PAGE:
[This article has been updated since its original publication before the Barstool app was available.]
Penn National Gaming unveiled its long-awaited sportsbook app during a three-day test period in Pennsylvania that began Tuesday afternoon, but don’t expect to log on and start wagering just yet.
Unlike the other nine online sportsbooks that have launched in the state over the past 16 months, Penn National is conducting an invitation-only test period of the Barstool Sports-branded site.
As with prior launches, the test with partial hours of operation each day, starting at 3 p.m. Tuesday, involves real-money odds and play and is monitored by the Pennsylvania Gaming Control Board to ensure the site meets all requirements, such as proper financial accounting, player interaction, responsible gaming features, and safeguards against play by minors or someone out of state.
But for the first time with any new online/mobile site, the general public will not be able to wager during the test period. The opportunity for everyone within Pennsylvania to deposit funds and begin betting will presumably be Friday, based on the gaming board’s typical review and approval process.
Penn National spokesman Eric Schippers explained the decision about delayed public access this way to Penn Bets: “There is a huge amount of interest in the Barstool Sports app. Limiting the number of participants for this test period provides us better volume control, coordination, and feedback.”
You can look at site, but not bet yet
Those downloading the phone app or visiting the site at barstoolsportsbook.com from 3 to 11 p.m. Tuesday could glimpse the new site’s features, even if it was not possible to place a wager without a special access code.
Among the information posted was notice of the possibility of an initial risk-free bet of up to $500 after placing a deposit for that amount, in addition to a $10 welcome bonus for all new sign-ups. Similar offers have been commonplace at other Pennsylvania sites.
Among features that bettors haven’t seen elsewhere is a “Barstool Power Hour,” also called the “Reduce the Juice” promotion. The site states that for a one-hour period each weekday from 5 to 6 p.m., customers can “enjoy bettor-friendly discounts on standard odds across selected matchups.”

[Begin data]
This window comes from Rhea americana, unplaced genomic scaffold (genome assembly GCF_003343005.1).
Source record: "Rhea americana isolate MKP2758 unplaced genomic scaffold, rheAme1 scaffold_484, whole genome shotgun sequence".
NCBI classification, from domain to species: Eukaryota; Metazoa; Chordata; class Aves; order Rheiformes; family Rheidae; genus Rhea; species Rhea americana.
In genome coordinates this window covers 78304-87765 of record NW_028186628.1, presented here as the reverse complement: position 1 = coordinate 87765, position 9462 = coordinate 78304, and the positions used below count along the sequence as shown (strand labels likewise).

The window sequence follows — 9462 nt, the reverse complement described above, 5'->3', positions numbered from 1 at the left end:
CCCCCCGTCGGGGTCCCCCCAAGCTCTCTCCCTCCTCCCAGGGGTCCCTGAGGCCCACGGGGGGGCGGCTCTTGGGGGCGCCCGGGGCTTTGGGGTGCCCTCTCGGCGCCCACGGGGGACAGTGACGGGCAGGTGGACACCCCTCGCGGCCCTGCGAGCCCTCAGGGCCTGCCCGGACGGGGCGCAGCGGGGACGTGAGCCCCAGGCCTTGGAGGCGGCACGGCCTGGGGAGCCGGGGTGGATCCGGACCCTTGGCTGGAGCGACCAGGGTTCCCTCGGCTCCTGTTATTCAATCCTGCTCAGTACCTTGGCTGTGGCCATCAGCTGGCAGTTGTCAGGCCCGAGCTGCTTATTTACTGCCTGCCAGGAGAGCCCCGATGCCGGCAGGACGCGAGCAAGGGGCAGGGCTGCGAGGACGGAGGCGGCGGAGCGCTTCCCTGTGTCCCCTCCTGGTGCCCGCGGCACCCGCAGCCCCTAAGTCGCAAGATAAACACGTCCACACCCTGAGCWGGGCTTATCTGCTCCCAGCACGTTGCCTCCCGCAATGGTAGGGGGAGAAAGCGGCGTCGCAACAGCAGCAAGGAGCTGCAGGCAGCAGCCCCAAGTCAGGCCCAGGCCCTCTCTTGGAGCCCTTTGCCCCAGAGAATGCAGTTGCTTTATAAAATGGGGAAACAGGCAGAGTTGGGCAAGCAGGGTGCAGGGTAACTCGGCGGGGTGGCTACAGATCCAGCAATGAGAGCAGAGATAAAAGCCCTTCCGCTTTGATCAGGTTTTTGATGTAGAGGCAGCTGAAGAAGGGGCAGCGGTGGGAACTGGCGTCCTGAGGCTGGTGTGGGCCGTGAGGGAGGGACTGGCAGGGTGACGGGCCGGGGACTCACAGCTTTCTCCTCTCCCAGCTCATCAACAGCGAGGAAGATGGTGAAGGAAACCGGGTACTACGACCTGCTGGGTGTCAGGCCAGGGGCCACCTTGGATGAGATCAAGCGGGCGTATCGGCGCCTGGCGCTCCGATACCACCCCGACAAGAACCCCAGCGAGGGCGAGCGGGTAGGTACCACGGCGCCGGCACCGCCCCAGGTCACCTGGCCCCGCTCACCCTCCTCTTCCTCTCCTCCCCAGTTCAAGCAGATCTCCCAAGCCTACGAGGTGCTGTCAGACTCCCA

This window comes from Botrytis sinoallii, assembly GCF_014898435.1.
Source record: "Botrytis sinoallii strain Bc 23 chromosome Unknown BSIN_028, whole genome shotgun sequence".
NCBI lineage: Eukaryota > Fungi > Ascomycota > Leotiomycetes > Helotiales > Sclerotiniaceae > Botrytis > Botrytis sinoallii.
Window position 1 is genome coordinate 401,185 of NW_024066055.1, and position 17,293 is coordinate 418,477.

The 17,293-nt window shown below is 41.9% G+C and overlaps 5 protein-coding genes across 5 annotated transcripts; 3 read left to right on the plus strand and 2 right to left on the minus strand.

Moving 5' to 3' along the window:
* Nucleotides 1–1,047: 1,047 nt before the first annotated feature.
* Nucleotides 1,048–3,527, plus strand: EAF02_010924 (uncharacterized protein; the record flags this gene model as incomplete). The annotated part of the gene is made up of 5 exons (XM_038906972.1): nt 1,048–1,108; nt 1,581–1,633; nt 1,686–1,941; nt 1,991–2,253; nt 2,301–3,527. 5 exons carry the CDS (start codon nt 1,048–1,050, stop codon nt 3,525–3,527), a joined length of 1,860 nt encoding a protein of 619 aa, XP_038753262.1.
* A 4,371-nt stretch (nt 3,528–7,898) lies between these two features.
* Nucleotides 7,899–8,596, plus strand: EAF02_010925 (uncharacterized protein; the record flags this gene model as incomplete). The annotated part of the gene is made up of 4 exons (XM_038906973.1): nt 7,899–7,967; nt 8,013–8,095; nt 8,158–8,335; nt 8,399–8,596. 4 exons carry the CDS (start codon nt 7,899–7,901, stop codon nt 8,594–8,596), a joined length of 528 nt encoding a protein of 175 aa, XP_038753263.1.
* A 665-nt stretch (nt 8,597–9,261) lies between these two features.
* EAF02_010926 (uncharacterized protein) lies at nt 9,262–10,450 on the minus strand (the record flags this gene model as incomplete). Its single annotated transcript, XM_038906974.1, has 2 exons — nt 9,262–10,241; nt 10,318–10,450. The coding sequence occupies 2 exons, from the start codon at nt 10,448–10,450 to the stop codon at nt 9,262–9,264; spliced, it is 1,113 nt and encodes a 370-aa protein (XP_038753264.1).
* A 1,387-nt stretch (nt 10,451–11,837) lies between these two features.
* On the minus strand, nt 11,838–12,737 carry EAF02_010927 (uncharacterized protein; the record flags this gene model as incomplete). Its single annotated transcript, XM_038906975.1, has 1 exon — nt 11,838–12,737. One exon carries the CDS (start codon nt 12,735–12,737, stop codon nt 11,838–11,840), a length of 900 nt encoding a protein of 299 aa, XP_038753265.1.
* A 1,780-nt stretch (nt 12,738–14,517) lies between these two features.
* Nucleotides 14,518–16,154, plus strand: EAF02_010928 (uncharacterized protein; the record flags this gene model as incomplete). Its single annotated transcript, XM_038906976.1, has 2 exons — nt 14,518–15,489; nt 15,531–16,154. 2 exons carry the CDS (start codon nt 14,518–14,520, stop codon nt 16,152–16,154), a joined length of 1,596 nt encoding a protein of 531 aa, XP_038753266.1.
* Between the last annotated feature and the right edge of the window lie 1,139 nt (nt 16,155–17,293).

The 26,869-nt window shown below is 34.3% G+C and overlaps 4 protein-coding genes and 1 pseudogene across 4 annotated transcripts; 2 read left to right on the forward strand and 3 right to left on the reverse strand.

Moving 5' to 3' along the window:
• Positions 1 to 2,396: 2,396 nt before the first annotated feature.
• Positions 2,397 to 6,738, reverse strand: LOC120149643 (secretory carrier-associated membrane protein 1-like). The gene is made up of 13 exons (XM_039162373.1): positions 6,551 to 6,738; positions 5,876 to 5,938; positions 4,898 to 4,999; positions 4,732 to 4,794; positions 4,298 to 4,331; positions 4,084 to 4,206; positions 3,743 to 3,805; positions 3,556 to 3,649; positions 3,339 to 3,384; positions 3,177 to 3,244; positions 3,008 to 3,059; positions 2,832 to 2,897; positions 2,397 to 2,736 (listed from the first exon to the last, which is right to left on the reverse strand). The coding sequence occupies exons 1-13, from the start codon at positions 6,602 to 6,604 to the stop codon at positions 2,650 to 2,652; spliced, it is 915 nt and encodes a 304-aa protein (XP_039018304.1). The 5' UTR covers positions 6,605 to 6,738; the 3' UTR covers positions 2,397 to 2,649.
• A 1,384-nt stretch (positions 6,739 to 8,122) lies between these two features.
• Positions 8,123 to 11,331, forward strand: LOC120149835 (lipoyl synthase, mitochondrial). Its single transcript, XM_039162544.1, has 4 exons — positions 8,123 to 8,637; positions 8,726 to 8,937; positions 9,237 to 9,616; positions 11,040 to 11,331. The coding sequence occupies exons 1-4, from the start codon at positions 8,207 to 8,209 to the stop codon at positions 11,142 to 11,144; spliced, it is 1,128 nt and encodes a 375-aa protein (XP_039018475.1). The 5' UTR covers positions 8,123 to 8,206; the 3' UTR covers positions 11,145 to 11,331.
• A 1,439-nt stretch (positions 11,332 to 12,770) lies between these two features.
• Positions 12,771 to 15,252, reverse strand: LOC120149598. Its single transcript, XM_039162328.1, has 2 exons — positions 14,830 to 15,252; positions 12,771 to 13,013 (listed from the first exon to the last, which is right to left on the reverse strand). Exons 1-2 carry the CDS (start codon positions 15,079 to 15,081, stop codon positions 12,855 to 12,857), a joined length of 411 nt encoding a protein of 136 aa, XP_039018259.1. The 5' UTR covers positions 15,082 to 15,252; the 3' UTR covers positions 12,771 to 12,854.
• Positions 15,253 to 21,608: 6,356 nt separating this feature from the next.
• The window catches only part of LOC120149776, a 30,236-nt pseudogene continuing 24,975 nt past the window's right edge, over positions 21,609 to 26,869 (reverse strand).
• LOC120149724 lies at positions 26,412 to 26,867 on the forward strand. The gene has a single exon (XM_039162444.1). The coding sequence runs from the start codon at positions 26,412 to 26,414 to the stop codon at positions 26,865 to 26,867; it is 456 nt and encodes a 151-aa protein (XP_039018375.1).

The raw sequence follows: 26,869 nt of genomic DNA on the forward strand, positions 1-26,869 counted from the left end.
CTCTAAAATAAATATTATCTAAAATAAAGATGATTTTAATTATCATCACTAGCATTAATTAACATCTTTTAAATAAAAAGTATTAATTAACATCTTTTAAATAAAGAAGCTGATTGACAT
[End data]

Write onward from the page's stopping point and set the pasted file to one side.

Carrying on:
And the tie-in with several of Barstool’s well-known personalities is made clear initially by highlighting their bet preferences, giving players a quick option to either “back” or “fade” them. For instance, Dave Portnoy was recommending taking the Boston Celtics -1.5 in their Tuesday night NBA playoff game against the Miami Heat, while Dan “Big Cat” Katz favored an “over” bet on the Denver Nuggets vs. Los Angeles Clippers point total of 207.5 (-122).
The site also touts a number of bet options under an “Exclusives” heading, which appear similar to what many sites call “Bet Boosts,” such as one for the Phillies to beat the New York Mets Tuesday with Bryce Harper hitting a home run in the game (priced at +750 instead of +589).
There is also a “Move the Line” feature for contests, letting the bettor drag an icon of a barstool across a line to, say, move the total runs o/u for the Phils-Mets game from over 10 (-117) to over 11 (+143) or pick other options.
Gaming board is fine with the limited access
Gaming board spokesman Doug Harbach said that while Penn National’s starting out with restricted access to customers during the test period is unique, it is not a problem for the regulatory agency.